Similarly, only 52% of those surveyed said uncompensated costs arising from a force majeure event under the main contract should be allocated across JV parties, while 41% preferred that the loss should lie where it falls.
"Whatever approach is preferred on the allocation of liability for loss, this should be stipulated clearly in the JV contract so as to avoid any dispute or uncertainty," stressed Dr Dean Lewis, who specialises in international arbitration in the infrastructure and energy sectors at Pinsent Masons.
Method of risk-sharing
A number of potential solutions to sharing force majeure risks in JV arrangements were also highlighted in the survey responses. More than half of respondents (52%) said they believe that allocating the risks in direct proportionate to the share each party has in a JV arrangement is fair, while 30% of respondents said they believe expenses stemming from force majeure events should be treated as common expenses. Nearly a fifth of respondents (19%) said they would be open to adjusting participation shares to reflect any inequities caused by Covid-19, while 15% favoured the JV board determining the allocation of force majeure risk between JV parties.
A majority of respondents (almost 60%) said they want JV contracts in future to include termination clauses that could be triggered in the event of a force majeure event or Covid-19-related event causes prolonged suspension of the performance of the contract. However, those opposing this view believe including termination rights of this kind in JV contracts would potentially be in breach of the main contract with the employer. Currently, there are no JV contracts in the Hong Kong construction sector that allow termination or exclusion of a party due to force majeure or Covid-induced prolonged suspension, according to the survey findings.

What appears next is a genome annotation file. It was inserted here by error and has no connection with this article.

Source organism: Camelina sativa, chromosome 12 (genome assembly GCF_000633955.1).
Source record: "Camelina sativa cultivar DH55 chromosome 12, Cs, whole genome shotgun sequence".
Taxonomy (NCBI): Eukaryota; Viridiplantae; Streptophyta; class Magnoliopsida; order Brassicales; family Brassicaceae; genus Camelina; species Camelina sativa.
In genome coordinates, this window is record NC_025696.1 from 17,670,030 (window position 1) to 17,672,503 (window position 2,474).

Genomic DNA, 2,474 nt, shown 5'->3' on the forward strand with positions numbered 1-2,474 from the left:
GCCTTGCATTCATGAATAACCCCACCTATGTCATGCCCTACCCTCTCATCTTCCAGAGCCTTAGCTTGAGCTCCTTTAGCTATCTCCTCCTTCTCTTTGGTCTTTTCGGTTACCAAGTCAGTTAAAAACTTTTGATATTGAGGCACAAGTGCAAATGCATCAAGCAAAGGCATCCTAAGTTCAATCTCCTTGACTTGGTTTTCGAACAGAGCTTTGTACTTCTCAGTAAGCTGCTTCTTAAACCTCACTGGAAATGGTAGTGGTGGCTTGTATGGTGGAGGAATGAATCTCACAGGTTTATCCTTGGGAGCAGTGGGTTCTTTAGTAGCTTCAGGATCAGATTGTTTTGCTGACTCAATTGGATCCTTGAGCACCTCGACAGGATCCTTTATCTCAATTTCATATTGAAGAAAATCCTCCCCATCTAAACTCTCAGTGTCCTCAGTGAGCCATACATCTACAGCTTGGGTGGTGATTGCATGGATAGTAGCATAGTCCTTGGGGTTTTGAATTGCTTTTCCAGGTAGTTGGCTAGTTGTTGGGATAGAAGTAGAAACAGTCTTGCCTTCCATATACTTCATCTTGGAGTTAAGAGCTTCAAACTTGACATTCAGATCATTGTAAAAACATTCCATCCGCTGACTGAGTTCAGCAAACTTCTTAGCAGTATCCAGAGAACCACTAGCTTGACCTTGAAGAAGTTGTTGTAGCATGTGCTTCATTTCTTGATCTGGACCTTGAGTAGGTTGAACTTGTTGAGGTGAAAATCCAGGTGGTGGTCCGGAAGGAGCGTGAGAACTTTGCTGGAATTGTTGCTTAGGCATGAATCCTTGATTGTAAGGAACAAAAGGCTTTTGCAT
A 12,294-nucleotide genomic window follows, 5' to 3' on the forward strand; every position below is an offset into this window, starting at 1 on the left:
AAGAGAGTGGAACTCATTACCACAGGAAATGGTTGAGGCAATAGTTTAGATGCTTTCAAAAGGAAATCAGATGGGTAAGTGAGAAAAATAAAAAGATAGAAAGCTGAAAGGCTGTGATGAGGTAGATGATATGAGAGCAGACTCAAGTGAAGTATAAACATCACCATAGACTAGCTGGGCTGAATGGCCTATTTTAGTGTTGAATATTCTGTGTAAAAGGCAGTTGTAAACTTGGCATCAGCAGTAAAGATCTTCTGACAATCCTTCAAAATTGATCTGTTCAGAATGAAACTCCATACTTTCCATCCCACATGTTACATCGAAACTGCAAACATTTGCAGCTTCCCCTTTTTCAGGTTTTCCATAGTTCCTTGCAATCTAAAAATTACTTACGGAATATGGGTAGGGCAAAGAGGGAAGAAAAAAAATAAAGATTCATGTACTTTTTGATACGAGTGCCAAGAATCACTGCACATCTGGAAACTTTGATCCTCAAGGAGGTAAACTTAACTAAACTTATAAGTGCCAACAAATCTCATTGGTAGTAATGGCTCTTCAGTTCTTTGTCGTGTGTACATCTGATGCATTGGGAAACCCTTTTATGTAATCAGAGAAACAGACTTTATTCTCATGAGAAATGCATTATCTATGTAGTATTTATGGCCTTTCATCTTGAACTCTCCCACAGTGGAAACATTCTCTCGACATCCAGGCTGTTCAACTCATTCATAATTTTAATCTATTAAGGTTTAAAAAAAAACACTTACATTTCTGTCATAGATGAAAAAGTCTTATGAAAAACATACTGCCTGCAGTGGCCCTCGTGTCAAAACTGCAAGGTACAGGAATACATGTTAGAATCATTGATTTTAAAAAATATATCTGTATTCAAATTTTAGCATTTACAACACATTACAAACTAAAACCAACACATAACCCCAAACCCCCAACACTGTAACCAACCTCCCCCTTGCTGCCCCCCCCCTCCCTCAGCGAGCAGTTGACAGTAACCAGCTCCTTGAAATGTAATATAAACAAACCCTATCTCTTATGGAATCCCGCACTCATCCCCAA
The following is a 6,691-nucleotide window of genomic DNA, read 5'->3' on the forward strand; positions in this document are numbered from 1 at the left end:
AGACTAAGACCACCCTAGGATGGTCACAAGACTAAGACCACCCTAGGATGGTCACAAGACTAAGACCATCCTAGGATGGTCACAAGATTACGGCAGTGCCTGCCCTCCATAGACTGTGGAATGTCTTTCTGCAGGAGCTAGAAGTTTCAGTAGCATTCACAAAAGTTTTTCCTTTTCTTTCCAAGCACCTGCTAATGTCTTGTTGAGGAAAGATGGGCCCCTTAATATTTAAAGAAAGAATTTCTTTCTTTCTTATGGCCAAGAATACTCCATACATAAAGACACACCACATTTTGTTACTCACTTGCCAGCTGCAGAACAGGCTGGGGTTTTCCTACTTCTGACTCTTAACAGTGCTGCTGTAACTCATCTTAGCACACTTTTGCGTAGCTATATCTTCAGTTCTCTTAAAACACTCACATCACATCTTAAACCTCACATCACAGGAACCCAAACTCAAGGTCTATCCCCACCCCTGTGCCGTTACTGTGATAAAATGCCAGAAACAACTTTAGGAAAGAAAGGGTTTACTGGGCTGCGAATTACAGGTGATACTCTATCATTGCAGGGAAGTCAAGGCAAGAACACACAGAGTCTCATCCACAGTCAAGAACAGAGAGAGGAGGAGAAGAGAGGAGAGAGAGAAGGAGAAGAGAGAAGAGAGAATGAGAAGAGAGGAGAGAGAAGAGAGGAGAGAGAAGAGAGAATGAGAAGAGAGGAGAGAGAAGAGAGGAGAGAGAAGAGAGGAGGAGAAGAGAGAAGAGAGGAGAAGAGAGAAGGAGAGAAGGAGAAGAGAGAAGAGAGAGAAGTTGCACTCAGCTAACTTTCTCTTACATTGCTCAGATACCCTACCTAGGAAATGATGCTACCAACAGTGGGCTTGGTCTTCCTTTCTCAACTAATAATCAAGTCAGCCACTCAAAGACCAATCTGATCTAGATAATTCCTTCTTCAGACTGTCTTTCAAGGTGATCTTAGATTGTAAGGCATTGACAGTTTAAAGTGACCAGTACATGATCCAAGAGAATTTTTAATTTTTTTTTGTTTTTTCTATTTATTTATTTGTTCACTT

Lewis said he was encouraged that just one survey respondent had said they had encountered disputes arising from the impact of Covid-19 on construction JVs in Hong Kong so far. However, he said it is likely that more disputes will arise the longer the pandemic continues.
Lewis was further encouraged by the fact almost half of those surveyed (48%) said they believe collaboration and consultation with JV partners will be more effective in resolving JV disputes arising from Covid-19. There were no firm conclusions, however, on the form of the dispute resolution process – whilst six favoured a more structured, multi-tiered dispute resolution mechanism, eight respondents preferred a less structured dispute resolution process. Nearly a third (30%) of respondents said they would like ability to appoint an expert to determine the outcome of a dispute.
Lewis said: "Covid-19 has had a massive impact on the construction industry and perhaps it is a good time for contractors to reflect on their existing JV structures, whether they are adequately equipped to deal with these unexpected circumstances and what could be done to better structure the JV arrangements to minimise these uncertainties."
A copy of the full survey report is available by contacting Bernard Ang of Pinsent Masons at [email protected]